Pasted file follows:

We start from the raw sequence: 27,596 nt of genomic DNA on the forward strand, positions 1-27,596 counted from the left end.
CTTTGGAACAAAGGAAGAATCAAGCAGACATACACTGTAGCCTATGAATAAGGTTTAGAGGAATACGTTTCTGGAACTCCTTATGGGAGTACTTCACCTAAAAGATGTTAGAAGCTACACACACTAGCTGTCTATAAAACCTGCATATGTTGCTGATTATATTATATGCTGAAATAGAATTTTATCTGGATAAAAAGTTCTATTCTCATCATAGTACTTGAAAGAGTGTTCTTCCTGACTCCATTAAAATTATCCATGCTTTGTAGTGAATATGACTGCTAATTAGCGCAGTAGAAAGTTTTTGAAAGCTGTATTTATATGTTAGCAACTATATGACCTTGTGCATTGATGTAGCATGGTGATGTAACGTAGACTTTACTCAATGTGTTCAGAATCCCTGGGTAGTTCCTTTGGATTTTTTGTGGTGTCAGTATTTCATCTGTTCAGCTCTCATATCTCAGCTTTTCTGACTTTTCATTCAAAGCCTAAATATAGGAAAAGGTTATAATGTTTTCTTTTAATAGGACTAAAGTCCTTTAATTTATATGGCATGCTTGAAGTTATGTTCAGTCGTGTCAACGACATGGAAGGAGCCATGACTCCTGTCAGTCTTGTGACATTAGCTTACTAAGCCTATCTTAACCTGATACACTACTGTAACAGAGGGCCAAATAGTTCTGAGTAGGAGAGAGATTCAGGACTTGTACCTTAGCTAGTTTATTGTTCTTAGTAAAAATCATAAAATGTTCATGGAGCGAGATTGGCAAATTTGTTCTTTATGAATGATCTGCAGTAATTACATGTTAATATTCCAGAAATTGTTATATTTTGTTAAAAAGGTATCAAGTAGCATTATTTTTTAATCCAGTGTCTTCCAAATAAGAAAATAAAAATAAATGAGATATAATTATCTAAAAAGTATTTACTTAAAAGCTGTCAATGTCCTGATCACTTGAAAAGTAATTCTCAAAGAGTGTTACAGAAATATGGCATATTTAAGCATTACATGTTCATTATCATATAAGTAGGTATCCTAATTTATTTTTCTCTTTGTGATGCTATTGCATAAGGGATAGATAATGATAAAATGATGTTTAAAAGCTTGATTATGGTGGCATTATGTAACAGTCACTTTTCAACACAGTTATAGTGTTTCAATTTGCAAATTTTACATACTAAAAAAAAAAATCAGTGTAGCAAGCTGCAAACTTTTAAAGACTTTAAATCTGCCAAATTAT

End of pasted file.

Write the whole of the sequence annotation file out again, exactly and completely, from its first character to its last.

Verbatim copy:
We start from the raw sequence: 27,596 nt of genomic DNA on the forward strand, positions 1-27,596 counted from the left end.
CTTTGGAACAAAGGAAGAATCAAGCAGACATACACTGTAGCCTATGAATAAGGTTTAGAGGAATACGTTTCTGGAACTCCTTATGGGAGTACTTCACCTAAAAGATGTTAGAAGCTACACACACTAGCTGTCTATAAAACCTGCATATGTTGCTGATTATATTATATGCTGAAATAGAATTTTATCTGGATAAAAAGTTCTATTCTCATCATAGTACTTGAAAGAGTGTTCTTCCTGACTCCATTAAAATTATCCATGCTTTGTAGTGAATATGACTGCTAATTAGCGCAGTAGAAAGTTTTTGAAAGCTGTATTTATATGTTAGCAACTATATGACCTTGTGCATTGATGTAGCATGGTGATGTAACGTAGACTTTACTCAATGTGTTCAGAATCCCTGGGTAGTTCCTTTGGATTTTTTGTGGTGTCAGTATTTCATCTGTTCAGCTCTCATATCTCAGCTTTTCTGACTTTTCATTCAAAGCCTAAATATAGGAAAAGGTTATAATGTTTTCTTTTAATAGGACTAAAGTCCTTTAATTTATATGGCATGCTTGAAGTTATGTTCAGTCGTGTCAACGACATGGAAGGAGCCATGACTCCTGTCAGTCTTGTGACATTAGCTTACTAAGCCTATCTTAACCTGATACACTACTGTAACAGAGGGCCAAATAGTTCTGAGTAGGAGAGAGATTCAGGACTTGTACCTTAGCTAGTTTATTGTTCTTAGTAAAAATCATAAAATGTTCATGGAGCGAGATTGGCAAATTTGTTCTTTATGAATGATCTGCAGTAATTACATGTTAATATTCCAGAAATTGTTATATTTTGTTAAAAAGGTATCAAGTAGCATTATTTTTTAATCCAGTGTCTTCCAAATAAGAAAATAAAAATAAATGAGATATAATTATCTAAAAAGTATTTACTTAAAAGCTGTCAATGTCCTGATCACTTGAAAAGTAATTCTCAAAGAGTGTTACAGAAATATGGCATATTTAAGCATTACATGTTCATTATCATATAAGTAGGTATCCTAATTTATTTTTCTCTTTGTGATGCTATTGCATAAGGGATAGATAATGATAAAATGATGTTTAAAAGCTTGATTATGGTGGCATTATGTAACAGTCACTTTTCAACACAGTTATAGTGTTTCAATTTGCAAATTTTACATACTAAAAAAAAAAATCAGTGTAGCAAGCTGCAAACTTTTAAAGACTTTAAATCTGCCAAATTAT